In an ideal negotiation you should have as much information as possible about the issue, service, or product – its qualities, strengths, and weaknesses – that you are offering the other party or that they are offering you. Also, try to get as much information as possible about the other party and/or their company; about your and the other party’s strengths and weaknesses in the current negotiation; and about variables that may affect the negotiation. These variables may include the current market value of the product or service under negotiation; possible effects of the current economy on the market value; how the product or service under negotiation compares to similar alternative products or services; the potential effect of your or the other party’s current financial status on the outcome of the negotiation; and any other factors you think are relevant to that outcome.

Gathering information about the product or service, the other party, or their company takes research. This can include talking to people who know the other party or their company; talking to the other party prior to and during the negotiation; talking to experts in the field; going to the library; and, of course, using the internet, which has made research relatively simple and information readily available, literally at your fingertips, on an unprecedented scale.

Get behind the curtaincat behind curtain

But the above resources can’t always tell you everything you need to know. Some information – for example, inside knowledge or the ulterior motives of the other party – can only be accessed, if at all, by subtle, strategic, or intuitive information-gathering and by being fully present, observant, and intelligently engaged in the negotiation. These information-gathering skills are only developed with time and experience over the course of many negotiations.

Arriving at the negotiation table fully informed gives you an automatic advantage and leverage in the negotiation. Current, accurate, comprehensive information gives you a big-picture perspective and a detailed context that enables you to operate more intelligently, effectively, and intuitively. You are more aware of subtleties and are more attuned to essentials. You are better able to ask relevant questions, and to assess and respond to verbal and nonverbal communications. And you are better able to understand the “what” and “why” of the other party’s needs and goals, and are better able to help them achieve them.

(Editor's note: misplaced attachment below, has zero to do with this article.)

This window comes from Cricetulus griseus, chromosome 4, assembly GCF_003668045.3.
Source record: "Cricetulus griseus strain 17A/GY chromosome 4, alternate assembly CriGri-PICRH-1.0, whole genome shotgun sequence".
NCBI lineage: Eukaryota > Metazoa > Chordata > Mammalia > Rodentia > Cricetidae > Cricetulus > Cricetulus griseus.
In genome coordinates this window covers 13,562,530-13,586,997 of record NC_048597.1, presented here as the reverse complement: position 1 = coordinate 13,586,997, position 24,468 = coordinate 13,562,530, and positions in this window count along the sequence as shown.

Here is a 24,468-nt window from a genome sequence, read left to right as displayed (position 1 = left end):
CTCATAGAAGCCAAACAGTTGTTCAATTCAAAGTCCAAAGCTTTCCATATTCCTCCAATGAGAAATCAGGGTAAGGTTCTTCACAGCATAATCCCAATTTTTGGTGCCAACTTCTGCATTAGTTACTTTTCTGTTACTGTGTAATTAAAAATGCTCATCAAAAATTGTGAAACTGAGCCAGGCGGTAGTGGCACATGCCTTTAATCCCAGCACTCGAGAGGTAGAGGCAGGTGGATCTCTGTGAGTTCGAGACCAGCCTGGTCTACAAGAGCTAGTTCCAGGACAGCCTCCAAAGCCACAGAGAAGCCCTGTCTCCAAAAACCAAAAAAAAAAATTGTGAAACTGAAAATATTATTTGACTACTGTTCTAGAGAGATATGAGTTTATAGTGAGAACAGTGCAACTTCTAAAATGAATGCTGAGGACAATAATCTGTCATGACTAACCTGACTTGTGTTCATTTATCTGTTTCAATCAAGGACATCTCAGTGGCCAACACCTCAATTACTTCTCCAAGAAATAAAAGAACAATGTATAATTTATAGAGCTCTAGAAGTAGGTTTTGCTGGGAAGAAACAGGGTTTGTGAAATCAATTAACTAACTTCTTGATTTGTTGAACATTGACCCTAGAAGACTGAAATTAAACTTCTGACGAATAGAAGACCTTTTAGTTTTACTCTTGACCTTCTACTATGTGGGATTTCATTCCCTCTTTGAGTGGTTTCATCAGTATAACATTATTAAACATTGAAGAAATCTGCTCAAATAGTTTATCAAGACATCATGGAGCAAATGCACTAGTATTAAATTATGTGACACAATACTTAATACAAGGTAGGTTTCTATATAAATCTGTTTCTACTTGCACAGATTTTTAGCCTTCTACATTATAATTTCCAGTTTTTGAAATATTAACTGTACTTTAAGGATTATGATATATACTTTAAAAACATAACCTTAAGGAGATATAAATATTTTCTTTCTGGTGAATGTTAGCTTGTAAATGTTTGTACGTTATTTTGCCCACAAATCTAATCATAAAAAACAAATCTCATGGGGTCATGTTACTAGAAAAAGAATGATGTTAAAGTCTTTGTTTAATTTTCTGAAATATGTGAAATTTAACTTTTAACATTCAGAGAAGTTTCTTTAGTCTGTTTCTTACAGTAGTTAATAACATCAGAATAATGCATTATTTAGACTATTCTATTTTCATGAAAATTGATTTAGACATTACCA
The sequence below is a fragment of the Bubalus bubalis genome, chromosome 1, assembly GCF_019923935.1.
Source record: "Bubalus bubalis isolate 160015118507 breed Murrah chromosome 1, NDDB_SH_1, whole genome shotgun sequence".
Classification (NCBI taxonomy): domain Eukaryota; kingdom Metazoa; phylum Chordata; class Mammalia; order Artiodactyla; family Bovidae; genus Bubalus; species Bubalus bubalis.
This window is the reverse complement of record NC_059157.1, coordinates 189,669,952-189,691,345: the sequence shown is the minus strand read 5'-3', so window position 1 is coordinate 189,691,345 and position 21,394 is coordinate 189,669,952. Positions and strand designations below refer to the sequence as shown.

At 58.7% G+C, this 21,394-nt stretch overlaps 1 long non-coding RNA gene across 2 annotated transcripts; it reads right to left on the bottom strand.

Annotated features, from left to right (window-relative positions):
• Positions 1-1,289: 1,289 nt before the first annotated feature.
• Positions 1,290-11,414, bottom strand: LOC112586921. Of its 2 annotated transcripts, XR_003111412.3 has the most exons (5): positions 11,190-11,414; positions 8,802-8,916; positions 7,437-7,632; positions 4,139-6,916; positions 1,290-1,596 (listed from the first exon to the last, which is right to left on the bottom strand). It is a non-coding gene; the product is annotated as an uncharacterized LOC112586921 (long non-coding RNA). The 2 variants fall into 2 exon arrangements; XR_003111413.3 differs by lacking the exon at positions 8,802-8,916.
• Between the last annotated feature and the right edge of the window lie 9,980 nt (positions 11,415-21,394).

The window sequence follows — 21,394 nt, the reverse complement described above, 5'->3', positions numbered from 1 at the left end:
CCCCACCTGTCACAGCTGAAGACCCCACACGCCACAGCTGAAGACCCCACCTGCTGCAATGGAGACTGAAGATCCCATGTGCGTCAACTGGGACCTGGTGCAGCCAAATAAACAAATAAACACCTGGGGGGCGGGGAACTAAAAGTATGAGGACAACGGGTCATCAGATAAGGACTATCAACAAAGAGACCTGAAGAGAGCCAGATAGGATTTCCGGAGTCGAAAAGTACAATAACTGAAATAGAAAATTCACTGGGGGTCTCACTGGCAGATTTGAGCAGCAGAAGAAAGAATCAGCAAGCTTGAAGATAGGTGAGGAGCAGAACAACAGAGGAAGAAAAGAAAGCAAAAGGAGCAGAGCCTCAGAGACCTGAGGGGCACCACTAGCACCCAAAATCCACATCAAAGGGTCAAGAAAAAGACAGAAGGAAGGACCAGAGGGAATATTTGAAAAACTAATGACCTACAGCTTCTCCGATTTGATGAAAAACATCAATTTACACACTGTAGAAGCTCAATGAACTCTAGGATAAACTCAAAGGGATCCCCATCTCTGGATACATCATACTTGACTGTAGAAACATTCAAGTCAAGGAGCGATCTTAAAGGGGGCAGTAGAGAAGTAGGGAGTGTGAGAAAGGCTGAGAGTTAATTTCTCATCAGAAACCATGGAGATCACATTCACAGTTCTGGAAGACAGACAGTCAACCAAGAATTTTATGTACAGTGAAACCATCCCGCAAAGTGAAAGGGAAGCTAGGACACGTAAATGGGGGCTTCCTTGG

Information is latent power; it only becomes actual power when applied. And the timing can make the difference. The right information used at the right moment increases its power. For example, knowing the Heimlich maneuver when the person sitting next to you at a restaurant is choking to death gives you life-saving power whether you’re a doctor or an accountant. Knowing yesterday’s hot stock tip today is useless information; but knowing it early yesterday morning could have made you a fortune. The right information applied at the right moment creates power or leverage in a negotiation, and in life. Great negotiators are present and attentive enough to discern the needs of the moment, and, if the timing is right, to “strike while the iron is hot” with the right information before the moment passes.